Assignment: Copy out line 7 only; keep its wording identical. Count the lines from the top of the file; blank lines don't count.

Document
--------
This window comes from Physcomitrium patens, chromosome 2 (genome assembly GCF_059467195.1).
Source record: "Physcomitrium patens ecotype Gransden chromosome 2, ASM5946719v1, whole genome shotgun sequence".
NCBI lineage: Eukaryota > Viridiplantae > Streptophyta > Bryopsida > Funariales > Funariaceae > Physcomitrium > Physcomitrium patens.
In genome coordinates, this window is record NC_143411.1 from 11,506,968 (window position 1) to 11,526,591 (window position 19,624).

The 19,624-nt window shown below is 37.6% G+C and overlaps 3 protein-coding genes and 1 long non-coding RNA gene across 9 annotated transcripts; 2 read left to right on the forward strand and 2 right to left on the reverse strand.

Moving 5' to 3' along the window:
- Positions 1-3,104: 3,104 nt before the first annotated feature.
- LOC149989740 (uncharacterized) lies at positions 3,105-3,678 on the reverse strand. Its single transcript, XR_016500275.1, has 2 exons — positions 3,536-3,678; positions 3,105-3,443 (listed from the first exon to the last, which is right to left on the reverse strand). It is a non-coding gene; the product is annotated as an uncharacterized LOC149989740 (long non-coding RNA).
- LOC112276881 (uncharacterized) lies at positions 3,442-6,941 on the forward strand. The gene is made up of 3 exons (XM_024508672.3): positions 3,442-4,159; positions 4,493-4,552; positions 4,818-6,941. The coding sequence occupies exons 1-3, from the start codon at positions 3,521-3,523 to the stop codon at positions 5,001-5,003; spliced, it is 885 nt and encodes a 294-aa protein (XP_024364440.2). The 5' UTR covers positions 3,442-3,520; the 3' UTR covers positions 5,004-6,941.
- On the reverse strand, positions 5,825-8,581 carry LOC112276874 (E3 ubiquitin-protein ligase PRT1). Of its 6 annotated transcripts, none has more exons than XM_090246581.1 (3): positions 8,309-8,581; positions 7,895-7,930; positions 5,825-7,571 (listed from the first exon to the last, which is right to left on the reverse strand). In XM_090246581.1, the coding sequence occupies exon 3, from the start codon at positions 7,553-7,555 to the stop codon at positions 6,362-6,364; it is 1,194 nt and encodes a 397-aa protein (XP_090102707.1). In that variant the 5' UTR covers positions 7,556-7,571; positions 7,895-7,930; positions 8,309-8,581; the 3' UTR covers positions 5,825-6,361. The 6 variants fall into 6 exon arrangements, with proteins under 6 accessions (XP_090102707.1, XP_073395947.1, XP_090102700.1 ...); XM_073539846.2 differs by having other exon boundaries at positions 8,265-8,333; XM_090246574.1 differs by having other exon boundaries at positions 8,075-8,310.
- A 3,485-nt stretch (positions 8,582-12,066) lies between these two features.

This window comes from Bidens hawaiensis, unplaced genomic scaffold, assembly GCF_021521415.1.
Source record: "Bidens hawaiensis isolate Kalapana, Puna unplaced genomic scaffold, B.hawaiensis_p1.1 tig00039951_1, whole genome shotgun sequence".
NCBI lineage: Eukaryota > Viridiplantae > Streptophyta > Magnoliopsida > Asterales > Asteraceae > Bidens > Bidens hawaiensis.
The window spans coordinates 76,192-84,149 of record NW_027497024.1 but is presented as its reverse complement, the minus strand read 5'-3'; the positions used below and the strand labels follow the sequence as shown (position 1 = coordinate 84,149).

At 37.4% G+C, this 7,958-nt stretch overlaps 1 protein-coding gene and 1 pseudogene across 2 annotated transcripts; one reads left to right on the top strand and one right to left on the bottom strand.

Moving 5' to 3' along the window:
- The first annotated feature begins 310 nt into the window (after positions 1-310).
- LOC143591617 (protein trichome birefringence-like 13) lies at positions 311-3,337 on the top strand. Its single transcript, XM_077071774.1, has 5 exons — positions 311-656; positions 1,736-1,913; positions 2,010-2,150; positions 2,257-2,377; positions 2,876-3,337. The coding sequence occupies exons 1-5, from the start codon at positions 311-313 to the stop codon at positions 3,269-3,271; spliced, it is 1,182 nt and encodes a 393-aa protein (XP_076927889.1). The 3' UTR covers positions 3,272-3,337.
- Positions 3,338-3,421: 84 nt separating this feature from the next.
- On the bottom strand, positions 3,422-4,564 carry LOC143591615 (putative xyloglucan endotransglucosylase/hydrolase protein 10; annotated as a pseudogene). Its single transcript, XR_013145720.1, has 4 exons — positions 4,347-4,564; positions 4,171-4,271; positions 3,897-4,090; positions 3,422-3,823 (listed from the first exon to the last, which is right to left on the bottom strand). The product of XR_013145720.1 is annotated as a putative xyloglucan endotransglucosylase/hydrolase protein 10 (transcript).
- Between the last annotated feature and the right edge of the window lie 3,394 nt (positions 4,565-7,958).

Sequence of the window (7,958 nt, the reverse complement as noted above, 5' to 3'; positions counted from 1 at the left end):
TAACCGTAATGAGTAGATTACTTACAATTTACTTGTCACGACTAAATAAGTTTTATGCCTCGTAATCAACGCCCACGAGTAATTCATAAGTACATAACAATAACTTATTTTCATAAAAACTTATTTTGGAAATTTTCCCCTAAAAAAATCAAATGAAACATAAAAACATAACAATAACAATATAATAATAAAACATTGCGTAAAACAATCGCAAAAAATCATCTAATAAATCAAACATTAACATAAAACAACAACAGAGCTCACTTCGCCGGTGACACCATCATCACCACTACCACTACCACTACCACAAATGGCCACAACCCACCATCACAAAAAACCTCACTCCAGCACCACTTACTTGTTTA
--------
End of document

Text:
- Positions 1-3,104: 3,104 nt before the first annotated feature.